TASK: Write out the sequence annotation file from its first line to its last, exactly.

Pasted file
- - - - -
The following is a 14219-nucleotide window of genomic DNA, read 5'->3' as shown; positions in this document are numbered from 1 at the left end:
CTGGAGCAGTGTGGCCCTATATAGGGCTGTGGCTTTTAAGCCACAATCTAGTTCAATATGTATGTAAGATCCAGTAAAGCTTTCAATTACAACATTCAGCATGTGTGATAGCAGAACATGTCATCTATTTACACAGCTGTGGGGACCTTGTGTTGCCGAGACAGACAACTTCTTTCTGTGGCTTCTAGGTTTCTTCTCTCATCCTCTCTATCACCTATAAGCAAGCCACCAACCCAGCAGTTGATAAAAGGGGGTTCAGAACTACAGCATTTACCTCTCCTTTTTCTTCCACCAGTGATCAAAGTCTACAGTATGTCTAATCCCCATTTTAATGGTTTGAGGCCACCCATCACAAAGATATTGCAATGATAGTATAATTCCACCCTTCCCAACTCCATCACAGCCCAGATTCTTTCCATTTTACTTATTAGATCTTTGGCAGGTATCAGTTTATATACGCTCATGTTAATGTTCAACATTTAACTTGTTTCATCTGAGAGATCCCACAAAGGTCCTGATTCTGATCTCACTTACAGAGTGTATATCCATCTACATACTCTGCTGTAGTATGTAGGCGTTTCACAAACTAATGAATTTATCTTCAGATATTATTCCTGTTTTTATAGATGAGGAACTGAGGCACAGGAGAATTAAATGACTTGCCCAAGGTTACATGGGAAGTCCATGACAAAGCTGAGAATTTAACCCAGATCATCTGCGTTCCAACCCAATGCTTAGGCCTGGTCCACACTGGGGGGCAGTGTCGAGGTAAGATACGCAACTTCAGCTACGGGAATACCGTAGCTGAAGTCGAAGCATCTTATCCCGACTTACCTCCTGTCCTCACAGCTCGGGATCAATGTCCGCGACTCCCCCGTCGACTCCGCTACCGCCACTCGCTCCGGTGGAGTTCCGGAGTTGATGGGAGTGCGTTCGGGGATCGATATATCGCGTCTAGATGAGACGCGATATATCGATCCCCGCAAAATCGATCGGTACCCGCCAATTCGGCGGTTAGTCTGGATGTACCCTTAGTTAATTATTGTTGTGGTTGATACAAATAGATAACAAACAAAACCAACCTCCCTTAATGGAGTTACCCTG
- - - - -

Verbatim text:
The following is a 14219-nucleotide window of genomic DNA, read 5'->3' as shown; positions in this document are numbered from 1 at the left end:
CTGGAGCAGTGTGGCCCTATATAGGGCTGTGGCTTTTAAGCCACAATCTAGTTCAATATGTATGTAAGATCCAGTAAAGCTTTCAATTACAACATTCAGCATGTGTGATAGCAGAACATGTCATCTATTTACACAGCTGTGGGGACCTTGTGTTGCCGAGACAGACAACTTCTTTCTGTGGCTTCTAGGTTTCTTCTCTCATCCTCTCTATCACCTATAAGCAAGCCACCAACCCAGCAGTTGATAAAAGGGGGTTCAGAACTACAGCATTTACCTCTCCTTTTTCTTCCACCAGTGATCAAAGTCTACAGTATGTCTAATCCCCATTTTAATGGTTTGAGGCCACCCATCACAAAGATATTGCAATGATAGTATAATTCCACCCTTCCCAACTCCATCACAGCCCAGATTCTTTCCATTTTACTTATTAGATCTTTGGCAGGTATCAGTTTATATACGCTCATGTTAATGTTCAACATTTAACTTGTTTCATCTGAGAGATCCCACAAAGGTCCTGATTCTGATCTCACTTACAGAGTGTATATCCATCTACATACTCTGCTGTAGTATGTAGGCGTTTCACAAACTAATGAATTTATCTTCAGATATTATTCCTGTTTTTATAGATGAGGAACTGAGGCACAGGAGAATTAAATGACTTGCCCAAGGTTACATGGGAAGTCCATGACAAAGCTGAGAATTTAACCCAGATCATCTGCGTTCCAACCCAATGCTTAGGCCTGGTCCACACTGGGGGGCAGTGTCGAGGTAAGATACGCAACTTCAGCTACGGGAATACCGTAGCTGAAGTCGAAGCATCTTATCCCGACTTACCTCCTGTCCTCACAGCTCGGGATCAATGTCCGCGACTCCCCCGTCGACTCCGCTACCGCCACTCGCTCCGGTGGAGTTCCGGAGTTGATGGGAGTGCGTTCGGGGATCGATATATCGCGTCTAGATGAGACGCGATATATCGATCCCCGCAAAATCGATCGGTACCCGCCAATTCGGCGGTTAGTCTGGATGTACCCTTAGTTAATTATTGTTGTGGTTGATACAAATAGATAACAAACAAAACCAACCTCCCTTAATGGAGTTACCCTG